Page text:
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Jaylen Brown has earned respect and $300m deal

Jimmy Myers
Jaylen Brown has earned respect and $300m deal
Jaylen Brown in action against the Wizards. PHOTO: WIKIMEDIA, KEITH ALLISON

The deal is done. Jaylen Brown has got his fortune for playing a child’s game at the professional level. His new $304 million contract extension makes him the second highest paid player, (behind recently signed Anthony Davis of the Lakers) in the NBA — for the moment!!! To objectively assess the situation, we must go back to come forward.

Hours following the Celtics’ embarrassing 103-84 loss to the Miami Heat in game seven of their NBA Eastern Conference Championship series, critics were asking whether Brown is worth the maximum contract extension of $300 million that he was eligible to receive under the NBA Players Association’s collective bargaining agreement with the league.

Brown had a bad game, with eight turnovers. I am sure that he would be the first to admit that. His Celtics teammates (Derrick White being the exception) did not distinguish themselves. But much of the blame for the loss landed on Brown’s shoulders.

After rallying from a 3-0 deficit to force a seventh and deciding game on their home court, the Celtics were 48 minutes from writing a monumental and historic chapter in what could only be described as a roller-coaster season. In the 76 years of the NBA, no team had ever rallied from a 3-0 deficit to win a best-of-seven playoff series. The record was 150-0, now standing at 151-0.

I don’t know whether the thought of coming so close to a historical precedent or playing so poorly in the biggest game of this young Celtic team’s existence  to date drew the ire of so many. But Brown was the focal point of the discussion because of money. By being selected to the All-NBA second team, Brown earned the money coming to him. But the Celtics know that Jason Tatum is due for a $300 million-plus maximum contract extension deal after next season.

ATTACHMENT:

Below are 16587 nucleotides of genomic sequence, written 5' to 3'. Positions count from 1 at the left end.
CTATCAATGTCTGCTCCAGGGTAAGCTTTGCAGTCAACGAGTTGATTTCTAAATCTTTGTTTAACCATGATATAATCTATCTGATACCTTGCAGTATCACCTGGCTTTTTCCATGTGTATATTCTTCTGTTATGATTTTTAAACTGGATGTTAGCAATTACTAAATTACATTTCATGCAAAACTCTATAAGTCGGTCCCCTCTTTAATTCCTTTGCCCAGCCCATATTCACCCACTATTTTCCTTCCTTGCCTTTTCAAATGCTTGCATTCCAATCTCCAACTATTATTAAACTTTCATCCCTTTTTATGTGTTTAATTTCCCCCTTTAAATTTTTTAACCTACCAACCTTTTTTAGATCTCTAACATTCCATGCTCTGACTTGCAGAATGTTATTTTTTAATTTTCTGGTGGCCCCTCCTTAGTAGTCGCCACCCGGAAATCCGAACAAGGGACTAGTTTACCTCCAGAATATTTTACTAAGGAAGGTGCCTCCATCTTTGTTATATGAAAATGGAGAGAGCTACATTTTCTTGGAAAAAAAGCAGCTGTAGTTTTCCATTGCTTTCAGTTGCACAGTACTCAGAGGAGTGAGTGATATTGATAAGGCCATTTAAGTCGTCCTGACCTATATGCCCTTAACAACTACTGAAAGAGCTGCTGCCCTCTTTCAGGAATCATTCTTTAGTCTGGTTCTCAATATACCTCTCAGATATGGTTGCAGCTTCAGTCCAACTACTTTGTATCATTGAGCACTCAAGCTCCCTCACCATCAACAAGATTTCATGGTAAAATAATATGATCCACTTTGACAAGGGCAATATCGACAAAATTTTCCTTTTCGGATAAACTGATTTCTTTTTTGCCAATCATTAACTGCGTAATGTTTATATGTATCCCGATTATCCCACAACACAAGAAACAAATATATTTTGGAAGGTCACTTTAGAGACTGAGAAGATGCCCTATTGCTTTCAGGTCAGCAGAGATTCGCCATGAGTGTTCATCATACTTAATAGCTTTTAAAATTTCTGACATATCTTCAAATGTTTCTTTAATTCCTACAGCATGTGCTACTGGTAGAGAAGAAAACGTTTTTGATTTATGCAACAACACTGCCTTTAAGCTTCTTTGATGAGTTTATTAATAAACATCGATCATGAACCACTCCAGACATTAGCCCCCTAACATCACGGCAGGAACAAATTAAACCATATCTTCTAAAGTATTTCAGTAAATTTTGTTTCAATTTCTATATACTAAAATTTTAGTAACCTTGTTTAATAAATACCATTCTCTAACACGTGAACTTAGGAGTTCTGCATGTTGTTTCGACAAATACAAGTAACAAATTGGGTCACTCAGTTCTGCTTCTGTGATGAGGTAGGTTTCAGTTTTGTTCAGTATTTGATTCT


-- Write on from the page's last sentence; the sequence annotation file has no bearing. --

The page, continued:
Simple math takes us to over $600 million for Brown and Tatum to remain in Celtics uniforms — the money to be dispersed over the next several years. When one considers the intended salary cap issues that will affect the overall makeup of this team,  the question becomes: Is Jaylen Brown’s contract essentially just a one-year deal? And if the Celtics don’t win an NBA title next season, does it make sense to pay $600 million to two players? 

The Celtics’ management has publicly stated that they want to keep Brown and Tatum. Brown should feel like he stands alongside Tatum and not behind him in the order of importance to this team. Brown, 26, and Tatum, 25, are among the top two-man combinations in the league. It is hard to even think of breaking up such a young duo unless Brown wants out of Boston. Now that he has decided to stay for the immediate future, he must be willing to accept the role the team assigns him.

I return to the dynamic duo of Larry Bird and Kevin McHale to make my point. McHale had a chance to leave the Celtics for the New York Knicks before the Celtics under the stewardship of Red Auerbach found a way to pay them both. The money was much less in the 1980s than today, but that previous situation is relevant regarding time and today’s pay scale.

There may come a time when it is feasible to trade Brown. But now is not the time. Seeing that the team has decided to bring back coach Joe Mazzulla for a second year, he should have his top two players for an entire training camp and regular season — a situation that he did not have last year due to the sudden suspension of former coach Ime Udoka.

Celtics fans also need to give the Brown-Tatum combo (or Tatum-Brown combo, if you prefer) at least one more season to put things together and make a run for championship banner No. 18. Brown is a tough, hard-nosed competitor who deserves his new deal and the respect he earned. Now the primary question is: Can he and Jason Tatum learn to share the basketball and lead this team  — together?

Brown now has generational wealth and very lofty aspirations. Through his “7uice Foundation,” he is quoted as saying: “I want to launch a project to bring Black Wall Street to Boston and help bridge the wealth gap.”